Examples: Yesterday, Sam and Jane strolled through the park.
More examples: Yesterday, he watched a lot of television.
Marcus ate the entire cake.
Irregular Past Tense
However, some verbs, irregular verbs, do not follow this rule.
Past Participle: Milo had broken his leg speeding down the hill.
Avoid using the past participle instead of the past tense or the past tense instead of the past participle.
Example: I seen him. He done that. Have you broke it? He had went. < All theses are wrong>.
Practice using the past tense and past participle correctly. Here is a list you should read and learn.
The FUTURE TENSE of a verb
We use the future tense to tell about what will happen in the future.
Note: In traditional grammar, the auxiliary verb shall is used with the pronouns I and we to make the future tense.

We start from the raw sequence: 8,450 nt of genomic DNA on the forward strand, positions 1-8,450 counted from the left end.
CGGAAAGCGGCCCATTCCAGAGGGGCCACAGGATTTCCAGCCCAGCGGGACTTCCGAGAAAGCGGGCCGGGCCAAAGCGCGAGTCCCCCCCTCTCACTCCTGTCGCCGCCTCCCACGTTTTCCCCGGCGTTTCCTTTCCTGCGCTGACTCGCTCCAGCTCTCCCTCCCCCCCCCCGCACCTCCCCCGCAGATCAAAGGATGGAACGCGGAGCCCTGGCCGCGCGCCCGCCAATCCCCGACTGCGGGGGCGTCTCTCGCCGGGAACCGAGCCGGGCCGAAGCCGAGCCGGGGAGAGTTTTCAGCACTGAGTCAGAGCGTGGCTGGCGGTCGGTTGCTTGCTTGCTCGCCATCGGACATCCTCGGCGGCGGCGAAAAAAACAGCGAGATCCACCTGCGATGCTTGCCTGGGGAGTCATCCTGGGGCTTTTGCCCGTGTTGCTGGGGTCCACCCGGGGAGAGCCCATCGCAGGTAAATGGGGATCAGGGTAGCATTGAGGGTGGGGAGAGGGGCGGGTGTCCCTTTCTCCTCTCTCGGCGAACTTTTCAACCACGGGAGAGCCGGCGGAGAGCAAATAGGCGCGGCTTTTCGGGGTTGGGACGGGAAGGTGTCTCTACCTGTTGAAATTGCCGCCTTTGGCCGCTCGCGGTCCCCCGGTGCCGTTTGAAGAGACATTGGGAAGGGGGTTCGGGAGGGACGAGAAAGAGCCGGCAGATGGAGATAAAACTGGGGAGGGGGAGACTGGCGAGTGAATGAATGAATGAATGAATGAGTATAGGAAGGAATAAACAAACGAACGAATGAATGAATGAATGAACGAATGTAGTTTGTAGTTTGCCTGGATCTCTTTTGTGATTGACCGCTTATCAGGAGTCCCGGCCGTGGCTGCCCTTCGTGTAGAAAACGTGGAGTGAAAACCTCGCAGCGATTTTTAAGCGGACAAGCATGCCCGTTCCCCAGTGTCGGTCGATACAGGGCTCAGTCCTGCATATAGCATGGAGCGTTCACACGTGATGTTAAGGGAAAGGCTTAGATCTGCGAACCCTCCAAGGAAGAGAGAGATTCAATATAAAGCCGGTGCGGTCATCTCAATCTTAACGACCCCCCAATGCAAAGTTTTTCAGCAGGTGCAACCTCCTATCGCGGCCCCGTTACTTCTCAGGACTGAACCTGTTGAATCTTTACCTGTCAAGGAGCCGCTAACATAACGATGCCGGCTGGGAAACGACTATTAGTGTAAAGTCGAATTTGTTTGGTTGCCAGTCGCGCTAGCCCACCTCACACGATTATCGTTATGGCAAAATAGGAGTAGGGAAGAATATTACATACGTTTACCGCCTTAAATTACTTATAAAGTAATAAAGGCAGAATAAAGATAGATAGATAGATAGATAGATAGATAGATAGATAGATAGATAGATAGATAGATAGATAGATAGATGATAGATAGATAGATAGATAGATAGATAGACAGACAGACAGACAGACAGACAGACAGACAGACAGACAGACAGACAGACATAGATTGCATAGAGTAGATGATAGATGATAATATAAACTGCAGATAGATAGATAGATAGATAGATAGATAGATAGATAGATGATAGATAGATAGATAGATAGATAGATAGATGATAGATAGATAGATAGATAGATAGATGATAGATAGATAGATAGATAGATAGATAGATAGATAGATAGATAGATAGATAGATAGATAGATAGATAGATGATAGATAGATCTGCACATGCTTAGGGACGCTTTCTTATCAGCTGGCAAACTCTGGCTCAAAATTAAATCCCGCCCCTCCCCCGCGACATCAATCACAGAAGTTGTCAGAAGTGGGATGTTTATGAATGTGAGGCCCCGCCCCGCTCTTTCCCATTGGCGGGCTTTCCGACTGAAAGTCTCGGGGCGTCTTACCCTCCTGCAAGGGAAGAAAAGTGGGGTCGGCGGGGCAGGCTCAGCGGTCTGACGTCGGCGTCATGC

Jenny exclaimed, “I shall visit my cousin in Barbados, next week. You should come too.”
Patrice replied, “That sounds like a good idea.”
” Well, we shall visit my cousin together.” Jenny smiled. Then she sipped her mint tea. “My cousin will be very happy to see us.”
“Oh, she will be indeed.”
We use the auxiliary verb will with the pronouns you, he, she, it or they to make the future tense.
SUBJECT AND VERB AGREEMENT
Every sentence has a subject. The subject is the main person or thing in the sentence. Every sentence must have a verb. The subject and verb must agree with each other and sound right.
Patricia is meeting Jenny at the diner today.
The women are talking.
The women are laughing.
The women are drinking tea.
The subject is in the plural. The subject and verb must agree. The verb must be written in the plural.
All verbs belong to a family.
Example: [family name] to stroll —>[verbs in the family] stroll, strolls, strolling, strolled
THE VERB ‘TO BE’
The verb ‘to be‘ is used very often. Many verbs are doing words, but this [to be] is a being word. It tells what someone is or something is.